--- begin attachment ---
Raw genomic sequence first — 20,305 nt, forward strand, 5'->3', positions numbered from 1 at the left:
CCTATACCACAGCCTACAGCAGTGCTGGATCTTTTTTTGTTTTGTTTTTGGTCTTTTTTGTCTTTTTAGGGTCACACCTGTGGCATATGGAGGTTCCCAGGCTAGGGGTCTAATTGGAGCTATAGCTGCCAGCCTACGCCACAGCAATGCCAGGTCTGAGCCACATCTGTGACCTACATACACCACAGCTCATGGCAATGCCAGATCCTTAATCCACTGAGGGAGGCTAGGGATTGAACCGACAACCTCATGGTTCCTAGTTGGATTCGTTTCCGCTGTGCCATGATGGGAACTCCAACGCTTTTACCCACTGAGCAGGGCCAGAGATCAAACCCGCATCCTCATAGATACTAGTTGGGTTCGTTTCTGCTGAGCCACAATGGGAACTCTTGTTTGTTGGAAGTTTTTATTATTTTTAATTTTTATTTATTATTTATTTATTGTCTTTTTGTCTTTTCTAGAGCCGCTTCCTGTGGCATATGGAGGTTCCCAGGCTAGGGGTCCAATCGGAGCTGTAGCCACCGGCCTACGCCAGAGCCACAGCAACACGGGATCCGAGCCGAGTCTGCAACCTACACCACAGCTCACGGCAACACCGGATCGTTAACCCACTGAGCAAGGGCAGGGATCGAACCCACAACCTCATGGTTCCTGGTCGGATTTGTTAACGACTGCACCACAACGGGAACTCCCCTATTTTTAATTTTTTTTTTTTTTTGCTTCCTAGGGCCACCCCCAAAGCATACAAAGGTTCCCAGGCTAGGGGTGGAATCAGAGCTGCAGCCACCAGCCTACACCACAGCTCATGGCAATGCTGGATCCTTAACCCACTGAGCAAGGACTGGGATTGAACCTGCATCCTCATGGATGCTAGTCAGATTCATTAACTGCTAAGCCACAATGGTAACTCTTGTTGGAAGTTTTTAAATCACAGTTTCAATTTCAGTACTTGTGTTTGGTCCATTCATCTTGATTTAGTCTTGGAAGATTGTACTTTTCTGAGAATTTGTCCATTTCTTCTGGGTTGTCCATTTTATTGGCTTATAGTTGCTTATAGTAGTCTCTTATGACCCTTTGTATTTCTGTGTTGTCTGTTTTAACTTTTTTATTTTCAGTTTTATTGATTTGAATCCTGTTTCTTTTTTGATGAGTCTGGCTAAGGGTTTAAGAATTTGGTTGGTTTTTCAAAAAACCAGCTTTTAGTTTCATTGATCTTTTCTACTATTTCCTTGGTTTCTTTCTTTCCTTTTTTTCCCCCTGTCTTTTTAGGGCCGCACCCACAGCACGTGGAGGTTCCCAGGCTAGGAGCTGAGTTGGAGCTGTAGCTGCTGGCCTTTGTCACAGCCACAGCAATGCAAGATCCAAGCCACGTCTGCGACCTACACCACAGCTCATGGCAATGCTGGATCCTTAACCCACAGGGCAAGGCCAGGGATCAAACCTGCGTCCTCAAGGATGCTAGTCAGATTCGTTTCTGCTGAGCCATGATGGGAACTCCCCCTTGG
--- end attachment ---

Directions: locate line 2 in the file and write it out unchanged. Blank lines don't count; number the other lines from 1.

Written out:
CCTATACCACAGCCTACAGCAGTGCTGGATCTTTTTTTGTTTTGTTTTTGGTCTTTTTTGTCTTTTTAGGGTCACACCTGTGGCATATGGAGGTTCCCAGGCTAGGGGTCTAATTGGAGCTATAGCTGCCAGCCTACGCCACAGCAATGCCAGGTCTGAGCCACATCTGTGACCTACATACACCACAGCTCATGGCAATGCCAGATCCTTAATCCACTGAGGGAGGCTAGGGATTGAACCGACAACCTCATGGTTCCTAGTTGGATTCGTTTCCGCTGTGCCATGATGGGAACTCCAACGCTTTTACCCACTGAGCAGGGCCAGAGATCAAACCCGCATCCTCATAGATACTAGTTGGGTTCGTTTCTGCTGAGCCACAATGGGAACTCTTGTTTGTTGGAAGTTTTTATTATTTTTAATTTTTATTTATTATTTATTTATTGTCTTTTTGTCTTTTCTAGAGCCGCTTCCTGTGGCATATGGAGGTTCCCAGGCTAGGGGTCCAATCGGAGCTGTAGCCACCGGCCTACGCCAGAGCCACAGCAACACGGGATCCGAGCCGAGTCTGCAACCTACACCACAGCTCACGGCAACACCGGATCGTTAACCCACTGAGCAAGGGCAGGGATCGAACCCACAACCTCATGGTTCCTGGTCGGATTTGTTAACGACTGCACCACAACGGGAACTCCCCTATTTTTAATTTTTTTTTTTTTTTGCTTCCTAGGGCCACCCCCAAAGCATACAAAGGTTCCCAGGCTAGGGGTGGAATCAGAGCTGCAGCCACCAGCCTACACCACAGCTCATGGCAATGCTGGATCCTTAACCCACTGAGCAAGGACTGGGATTGAACCTGCATCCTCATGGATGCTAGTCAGATTCATTAACTGCTAAGCCACAATGGTAACTCTTGTTGGAAGTTTTTAAATCACAGTTTCAATTTCAGTACTTGTGTTTGGTCCATTCATCTTGATTTAGTCTTGGAAGATTGTACTTTTCTGAGAATTTGTCCATTTCTTCTGGGTTGTCCATTTTATTGGCTTATAGTTGCTTATAGTAGTCTCTTATGACCCTTTGTATTTCTGTGTTGTCTGTTTTAACTTTTTTATTTTCAGTTTTATTGATTTGAATCCTGTTTCTTTTTTGATGAGTCTGGCTAAGGGTTTAAGAATTTGGTTGGTTTTTCAAAAAACCAGCTTTTAGTTTCATTGATCTTTTCTACTATTTCCTTGGTTTCTTTCTTTCCTTTTTTTCCCCCTGTCTTTTTAGGGCCGCACCCACAGCACGTGGAGGTTCCCAGGCTAGGAGCTGAGTTGGAGCTGTAGCTGCTGGCCTTTGTCACAGCCACAGCAATGCAAGATCCAAGCCACGTCTGCGACCTACACCACAGCTCATGGCAATGCTGGATCCTTAACCCACAGGGCAAGGCCAGGGATCAAACCTGCGTCCTCAAGGATGCTAGTCAGATTCGTTTCTGCTGAGCCATGATGGGAACTCCCCCTTGG